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Spike's Nicknames for Xander

In fanon, Spike calls Xander "whelp", "pet", "luv", and "Xan". Among other things.

No one is quite sure where 'whelp' came from, but it hasn't been used on-screen. It's a reasonable insult for Spike to use to Xander, but it isn't something that Spike is so familiar with saying that he'd be using it to refer to Xander in his mind: i.e. Willow=Red, Giles=Watcher, Buffy=Slayer, Xander=Whelp. The first three, yes, the last, unlikely.

Just based on Spike's behavior and personality, the endearments are reasonable, if they've already started a relationship. Not if they're still more-or-less enemies, or even just friends. He'd be more likely to use an insult. Yes, in British slang, "pet" and "luv" *are* used in casual conversation, but not usually with another man. (Spike does use 'pet' with Giles, once, but it's not a direct name-- he says "If you'd be a pet and..." then asks Giles to do something for him.) And "Xan" is a name that no one uses with Xander unless they're close friends. Spike seldom even calls Xander "Xander" on-screen, let alone using the even more personal short form.

If they're already lovers when the story starts, or after they become lovers, all of the above are believable. Spike does call Dru "pet" and "luv" and, given British slang, it is reasonable that in a conversation, he would call Xander either of those things, if they're in a relationship. "Ducks" is also an option, for the same reason -- though that one could be used with a man, in more general conversation, before they become lovers. Probably sarcastically.

Personal opinion note from MP -- If I never read the word "Xanpet" again, (not counting the author who uses that as a nom de plume) it'll be too soon. Pet, yes, fine. Xan, yes, fine. Even "Xan, pet, what's wrong?" But Xanpet. No. Shudder. Why? Why would Spike do this? It's akin to pookieookieloveydovey. Ack. Did he ever call Drusilla "Drupet?" "Buffpet?" No. Thank you, personal note ends.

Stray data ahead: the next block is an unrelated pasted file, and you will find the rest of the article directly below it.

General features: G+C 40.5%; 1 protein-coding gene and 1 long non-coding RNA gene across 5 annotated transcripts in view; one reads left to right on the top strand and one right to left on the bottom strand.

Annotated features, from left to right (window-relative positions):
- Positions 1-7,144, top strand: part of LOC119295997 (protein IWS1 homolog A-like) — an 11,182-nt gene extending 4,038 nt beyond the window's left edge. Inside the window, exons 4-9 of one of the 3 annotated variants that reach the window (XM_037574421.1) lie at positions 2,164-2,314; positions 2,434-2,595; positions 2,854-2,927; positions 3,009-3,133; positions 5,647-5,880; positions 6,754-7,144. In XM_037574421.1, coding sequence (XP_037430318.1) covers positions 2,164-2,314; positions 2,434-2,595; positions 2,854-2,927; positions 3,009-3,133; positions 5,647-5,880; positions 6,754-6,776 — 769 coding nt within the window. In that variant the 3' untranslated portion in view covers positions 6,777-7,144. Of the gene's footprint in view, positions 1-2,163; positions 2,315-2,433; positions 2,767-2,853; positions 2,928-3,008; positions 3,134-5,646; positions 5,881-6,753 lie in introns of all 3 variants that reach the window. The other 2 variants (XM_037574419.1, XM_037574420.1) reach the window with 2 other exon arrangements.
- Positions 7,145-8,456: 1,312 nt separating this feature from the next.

Things he's *actually* called Xander. Just plain 'quotes' means he said it directly to Xander. "Quotes" means he said it about Xander.

  • Season 4: "Pangs"-- "That one" ("Oh, leave that one. He looks like he's ready to drop any minute, and I think I can eat someone if he's already dead.")
  • Season 4: "Something Blue"-- He refers to Xander as "Xander" - for the first time.
  • Season 4: "Hush"-- 'You're a nummy treat.' (He's being sarcastic. Or a very good actor.)
  • Season 4: "Doomed"-- 'bloody poof' - 'blighter' - 'geek' - 'tenth grade loser'
  • Season 4: "The I in Team" -- "little Xander" (Talking sarcastically to Giles about him)
  • Season 4: "Goodbye, Iowa" -- Spike calls the whole gang 'swabs'
  • Season 4: "Where the Wild Things Are"-- "droopy boy" (to Anya, about Xander) - 'puffed up manly man.'
  • Season 4: "The Yoko Factor"-- Spike says 'Sir, no, sir' to Xander. Almost a petname.
  • Season 5: "Forever"-- 'monkey boy'
  • Season 5: "Spiral"-- 'Shrimp' - Possibly. In context, though, it may not be a direct insult. Xander is carsick, and Anya's been talking about him not traveling well, "like fine shrimp," which causes Xander to look even greener. So it's debateable whether Spike is calling him a shrimp, or just saying it to make him feel sicker, when Xander starts to annoy him. Since Xander's actually taller and heavier than Spike, the usual meaning of the insult wouldn't make a lot of sense, but that's never stopped Spike before. Or he could be making a sexual implication. {Yes, I think about these things. --MP}
  • Season 5: "The Weight of the World"-- 'Harris', 'Special Ed'
  • Season 5: "The Gift"-- 'Lackbrain', 'Glorified bricklayer'
  • Season 6: "Afterlife"-- The whole gang is "The Superfriends"
  • Season 6: "Normal Again"-- 'King of the Big Exit' and 'Pathetic Poof'
  • Season 6: "Entropy"-- "The Great Xander" , "That wanker" , "git", "stupid tossbag."
  • Season 7: "Same Time, Same Place"-- "her boy" ("the Slayer and her boy")

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